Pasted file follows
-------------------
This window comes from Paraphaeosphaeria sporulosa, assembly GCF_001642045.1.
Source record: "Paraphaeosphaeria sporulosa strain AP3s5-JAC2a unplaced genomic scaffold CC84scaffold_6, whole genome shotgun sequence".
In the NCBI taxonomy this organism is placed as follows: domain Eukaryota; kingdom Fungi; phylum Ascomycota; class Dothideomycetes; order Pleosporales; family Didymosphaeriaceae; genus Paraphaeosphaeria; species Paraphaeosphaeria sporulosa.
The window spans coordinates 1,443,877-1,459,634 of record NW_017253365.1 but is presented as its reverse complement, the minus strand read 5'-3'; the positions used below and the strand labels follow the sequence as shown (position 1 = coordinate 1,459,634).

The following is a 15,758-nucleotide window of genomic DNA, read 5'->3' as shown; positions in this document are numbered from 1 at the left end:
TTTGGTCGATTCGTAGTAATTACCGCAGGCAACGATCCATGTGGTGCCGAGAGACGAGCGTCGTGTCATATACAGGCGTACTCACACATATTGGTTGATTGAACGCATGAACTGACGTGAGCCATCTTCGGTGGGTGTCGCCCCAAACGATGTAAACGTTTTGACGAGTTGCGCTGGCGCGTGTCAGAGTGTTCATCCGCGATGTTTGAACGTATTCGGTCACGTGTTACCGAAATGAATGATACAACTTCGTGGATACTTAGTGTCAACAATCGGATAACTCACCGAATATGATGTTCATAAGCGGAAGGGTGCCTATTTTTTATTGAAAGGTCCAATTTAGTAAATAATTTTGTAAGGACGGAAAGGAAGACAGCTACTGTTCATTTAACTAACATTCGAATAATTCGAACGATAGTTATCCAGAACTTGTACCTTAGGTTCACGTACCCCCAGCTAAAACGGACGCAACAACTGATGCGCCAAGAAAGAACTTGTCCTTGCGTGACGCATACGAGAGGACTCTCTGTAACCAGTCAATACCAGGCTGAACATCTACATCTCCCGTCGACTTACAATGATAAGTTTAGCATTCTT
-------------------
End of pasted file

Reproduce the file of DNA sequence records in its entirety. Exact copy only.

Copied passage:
This window comes from Paraphaeosphaeria sporulosa, assembly GCF_001642045.1.
Source record: "Paraphaeosphaeria sporulosa strain AP3s5-JAC2a unplaced genomic scaffold CC84scaffold_6, whole genome shotgun sequence".
In the NCBI taxonomy this organism is placed as follows: domain Eukaryota; kingdom Fungi; phylum Ascomycota; class Dothideomycetes; order Pleosporales; family Didymosphaeriaceae; genus Paraphaeosphaeria; species Paraphaeosphaeria sporulosa.
The window spans coordinates 1,443,877-1,459,634 of record NW_017253365.1 but is presented as its reverse complement, the minus strand read 5'-3'; the positions used below and the strand labels follow the sequence as shown (position 1 = coordinate 1,459,634).

The following is a 15,758-nucleotide window of genomic DNA, read 5'->3' as shown; positions in this document are numbered from 1 at the left end:
TTTGGTCGATTCGTAGTAATTACCGCAGGCAACGATCCATGTGGTGCCGAGAGACGAGCGTCGTGTCATATACAGGCGTACTCACACATATTGGTTGATTGAACGCATGAACTGACGTGAGCCATCTTCGGTGGGTGTCGCCCCAAACGATGTAAACGTTTTGACGAGTTGCGCTGGCGCGTGTCAGAGTGTTCATCCGCGATGTTTGAACGTATTCGGTCACGTGTTACCGAAATGAATGATACAACTTCGTGGATACTTAGTGTCAACAATCGGATAACTCACCGAATATGATGTTCATAAGCGGAAGGGTGCCTATTTTTTATTGAAAGGTCCAATTTAGTAAATAATTTTGTAAGGACGGAAAGGAAGACAGCTACTGTTCATTTAACTAACATTCGAATAATTCGAACGATAGTTATCCAGAACTTGTACCTTAGGTTCACGTACCCCCAGCTAAAACGGACGCAACAACTGATGCGCCAAGAAAGAACTTGTCCTTGCGTGACGCATACGAGAGGACTCTCTGTAACCAGTCAATACCAGGCTGAACATCTACATCTCCCGTCGACTTACAATGATAAGTTTAGCATTCTT